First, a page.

[See two articles, below, on India’s counter-revolutionary quandary. — Frontlines ed.]
May 27, 2013
The Naxalite Attacks at Sukma
by BINOY KAMPMARK, writing in CounterPunch
They have been considered one of India’s most pressing threats, and the recent attack by the Naxalites that ambushed a convoy of the Congress Party went that much further. The ambush took place over the weekend in Sukma on the Maharashtra, Andra Pradesh and Chhattisgarh border. Reports suggest that there were as many as 200 Maoist rebels who inflicted heavy losses – 28 killed and 24 others wounded – before fleeing.
The attacks have shaken the establishment. Among the dead were four state party leaders including Mahendra Karma of Chhattisgarh, and five police officers. For BJP spokesperson Prakash Javadekar, “This new aggressive strategy of the Naxalities is a real threat to the Constitution and the rule of law. It is a challenge to sovereignty” (Times of India, May 26). Former police chief of Punjab state KPS Gill is pessimistic about the new surge – the government of the day did not “have the political will and bureaucratic and police set-up to prevent such attacks” (Dhaka Tribune, May 26).
How the Naxalites have been treated has varied. In 1967, when the movement first made its presence felt in the West Bengal village of Naxalbari, the Home Minister Y. B. Chavan treated the matter as a case of “lawlessness” in action. The mistake was classic but fatal. During the 1970s, the state authorities moved in on the movement hoping to crush it with repressive enthusiasm. As usual with such measures, the quotient of extra-judicial killings and corrupt practices accompanied the operations. Legislation was passed to enable various state authorities to take measures – the attempt, for example, by the N.T. Rama Rao government to free up arms licensing in Andra Pradesh in 1983 for individuals to protect themselves against the Naxals. Continue reading →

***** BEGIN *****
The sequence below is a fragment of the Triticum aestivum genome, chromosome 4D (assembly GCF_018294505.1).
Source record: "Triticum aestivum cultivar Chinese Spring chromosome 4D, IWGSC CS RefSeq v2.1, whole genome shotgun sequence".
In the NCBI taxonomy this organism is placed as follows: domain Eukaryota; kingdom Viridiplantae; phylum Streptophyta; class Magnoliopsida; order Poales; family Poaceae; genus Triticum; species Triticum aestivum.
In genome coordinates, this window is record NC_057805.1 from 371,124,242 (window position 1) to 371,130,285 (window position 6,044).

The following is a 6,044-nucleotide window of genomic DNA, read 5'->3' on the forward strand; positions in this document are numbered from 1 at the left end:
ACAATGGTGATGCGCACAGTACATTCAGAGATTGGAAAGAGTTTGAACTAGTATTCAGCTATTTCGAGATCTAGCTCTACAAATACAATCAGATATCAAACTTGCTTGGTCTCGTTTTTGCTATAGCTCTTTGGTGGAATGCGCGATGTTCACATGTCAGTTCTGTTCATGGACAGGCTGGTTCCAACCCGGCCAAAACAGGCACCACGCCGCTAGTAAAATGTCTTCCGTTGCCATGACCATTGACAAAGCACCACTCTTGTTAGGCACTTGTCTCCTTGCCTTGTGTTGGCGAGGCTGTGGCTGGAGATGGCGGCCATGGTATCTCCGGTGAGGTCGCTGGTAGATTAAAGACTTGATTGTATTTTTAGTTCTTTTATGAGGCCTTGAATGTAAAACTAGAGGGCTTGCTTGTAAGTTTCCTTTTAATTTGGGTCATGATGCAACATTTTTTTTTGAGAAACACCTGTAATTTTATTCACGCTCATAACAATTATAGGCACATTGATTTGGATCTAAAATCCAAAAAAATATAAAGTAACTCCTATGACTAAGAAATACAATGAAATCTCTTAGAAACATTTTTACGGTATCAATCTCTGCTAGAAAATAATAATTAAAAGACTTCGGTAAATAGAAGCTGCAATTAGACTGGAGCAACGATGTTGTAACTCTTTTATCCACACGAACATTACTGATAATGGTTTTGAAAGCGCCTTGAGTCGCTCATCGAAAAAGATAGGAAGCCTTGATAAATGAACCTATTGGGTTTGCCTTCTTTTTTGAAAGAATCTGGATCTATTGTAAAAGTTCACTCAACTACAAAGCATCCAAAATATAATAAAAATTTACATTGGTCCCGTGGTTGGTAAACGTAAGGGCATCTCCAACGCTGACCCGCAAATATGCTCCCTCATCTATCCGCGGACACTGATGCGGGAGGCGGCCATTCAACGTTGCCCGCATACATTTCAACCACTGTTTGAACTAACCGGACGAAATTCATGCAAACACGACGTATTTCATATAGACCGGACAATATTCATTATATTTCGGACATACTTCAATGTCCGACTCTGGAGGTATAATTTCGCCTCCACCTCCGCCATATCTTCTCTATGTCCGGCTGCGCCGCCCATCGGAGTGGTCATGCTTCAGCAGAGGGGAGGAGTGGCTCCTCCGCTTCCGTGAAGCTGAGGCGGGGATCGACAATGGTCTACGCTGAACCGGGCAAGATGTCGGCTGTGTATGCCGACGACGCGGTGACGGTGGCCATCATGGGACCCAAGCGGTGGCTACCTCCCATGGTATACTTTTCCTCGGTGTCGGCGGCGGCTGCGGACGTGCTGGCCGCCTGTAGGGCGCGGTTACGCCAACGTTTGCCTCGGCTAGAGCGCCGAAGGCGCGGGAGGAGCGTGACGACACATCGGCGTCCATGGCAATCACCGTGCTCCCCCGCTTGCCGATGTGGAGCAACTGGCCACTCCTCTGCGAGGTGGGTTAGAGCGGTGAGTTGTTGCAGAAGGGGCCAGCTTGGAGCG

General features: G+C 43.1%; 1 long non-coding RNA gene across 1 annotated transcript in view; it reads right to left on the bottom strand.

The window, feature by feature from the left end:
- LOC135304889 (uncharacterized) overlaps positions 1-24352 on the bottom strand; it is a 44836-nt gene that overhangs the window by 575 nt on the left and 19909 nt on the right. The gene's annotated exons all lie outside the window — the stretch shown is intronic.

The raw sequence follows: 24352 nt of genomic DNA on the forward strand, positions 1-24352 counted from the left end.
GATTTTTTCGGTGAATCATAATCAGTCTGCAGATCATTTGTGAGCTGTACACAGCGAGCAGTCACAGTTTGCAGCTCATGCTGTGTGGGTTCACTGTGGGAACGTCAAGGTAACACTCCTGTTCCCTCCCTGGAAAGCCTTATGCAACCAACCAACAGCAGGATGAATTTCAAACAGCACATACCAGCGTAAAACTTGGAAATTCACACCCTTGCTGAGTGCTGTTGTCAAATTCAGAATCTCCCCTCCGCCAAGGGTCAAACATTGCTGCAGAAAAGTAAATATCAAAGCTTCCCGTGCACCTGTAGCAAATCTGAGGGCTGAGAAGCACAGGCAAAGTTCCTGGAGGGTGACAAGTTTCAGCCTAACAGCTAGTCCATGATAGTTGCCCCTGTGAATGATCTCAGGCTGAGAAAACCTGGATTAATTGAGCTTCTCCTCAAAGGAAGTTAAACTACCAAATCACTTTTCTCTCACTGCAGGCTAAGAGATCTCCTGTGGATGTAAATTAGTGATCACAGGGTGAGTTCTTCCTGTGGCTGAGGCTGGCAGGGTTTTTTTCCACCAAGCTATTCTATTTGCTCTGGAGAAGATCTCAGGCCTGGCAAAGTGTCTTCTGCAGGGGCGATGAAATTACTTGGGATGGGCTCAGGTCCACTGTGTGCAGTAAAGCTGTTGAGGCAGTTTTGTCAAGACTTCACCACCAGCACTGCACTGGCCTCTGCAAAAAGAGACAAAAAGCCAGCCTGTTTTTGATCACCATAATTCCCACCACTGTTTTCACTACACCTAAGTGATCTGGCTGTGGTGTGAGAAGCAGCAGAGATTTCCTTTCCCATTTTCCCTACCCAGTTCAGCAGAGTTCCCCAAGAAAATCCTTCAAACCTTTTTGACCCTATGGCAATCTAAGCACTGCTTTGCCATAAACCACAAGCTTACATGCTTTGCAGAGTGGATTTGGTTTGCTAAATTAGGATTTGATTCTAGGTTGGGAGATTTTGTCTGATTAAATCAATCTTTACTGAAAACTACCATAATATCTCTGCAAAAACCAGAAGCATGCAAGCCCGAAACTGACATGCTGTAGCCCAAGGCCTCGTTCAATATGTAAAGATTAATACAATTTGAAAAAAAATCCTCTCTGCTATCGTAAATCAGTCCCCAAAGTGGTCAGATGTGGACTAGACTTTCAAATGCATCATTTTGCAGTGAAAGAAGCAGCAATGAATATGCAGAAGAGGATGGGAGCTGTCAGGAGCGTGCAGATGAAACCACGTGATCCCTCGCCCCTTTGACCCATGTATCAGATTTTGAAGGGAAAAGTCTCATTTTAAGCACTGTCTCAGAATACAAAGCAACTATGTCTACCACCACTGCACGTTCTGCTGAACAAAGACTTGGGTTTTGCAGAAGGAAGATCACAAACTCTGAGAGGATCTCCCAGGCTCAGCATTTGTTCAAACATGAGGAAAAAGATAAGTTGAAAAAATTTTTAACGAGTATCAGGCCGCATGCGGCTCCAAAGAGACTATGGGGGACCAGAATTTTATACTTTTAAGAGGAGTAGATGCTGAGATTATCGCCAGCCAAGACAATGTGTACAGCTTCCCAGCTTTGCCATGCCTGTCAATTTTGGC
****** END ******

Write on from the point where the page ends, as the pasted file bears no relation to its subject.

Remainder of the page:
S-21/E-42, Indira Kalyan Vihar, Okhla Phase I, New Delhi 110020
PRESS STATEMENT, 19.02.2013: “Observe the Two Day Countrywide Strike on 20-21 February 2013!”
All the central trade unions have come together to call a two-day countrywide strike on 20 and 21 February 2013 in order to demand the fulfilment of a number of pressing issues connected to the lives of the workers and employees in both the organised and unorganised sectors. DGMF is aware that most of these trade unions are affiliated to the same parliamentary parties in power – whether at the centre or in various states – which are directly responsible for implementing anti-worker and anti-people policies. These political parties and their trade unions have repeatedly sacrificed the interests of the working masses of the country without batting an eyelid. In fact, all the parliamentary parties in the country today stand exposed as the agents and the representatives of foreign and domestic big capitalists.
The central trade unions have never seriously challenged the pro-imperialist policies of their mother parties. So to call a two-day strike upholding the rights of the workers is nothing but an eyewash – a move to hoodwink the toiling masses. It is out of popular pressure that these unions had to call a protest action in the form of the strike. The demands articulated by the two-day strike, however, are genuine demands of the workers themselves. DGMF therefore extends its solidarity to the workers’ strike and calls upon the working people of the country to observe the two-day strike. Without being a part of the grand alliance of ruling-class and revisionist trade unions, DGMF along with other revolutionary trade unions of the country has independently issued a strike call for 20 and 21 February 2013, and will strive to successfully implement the strike.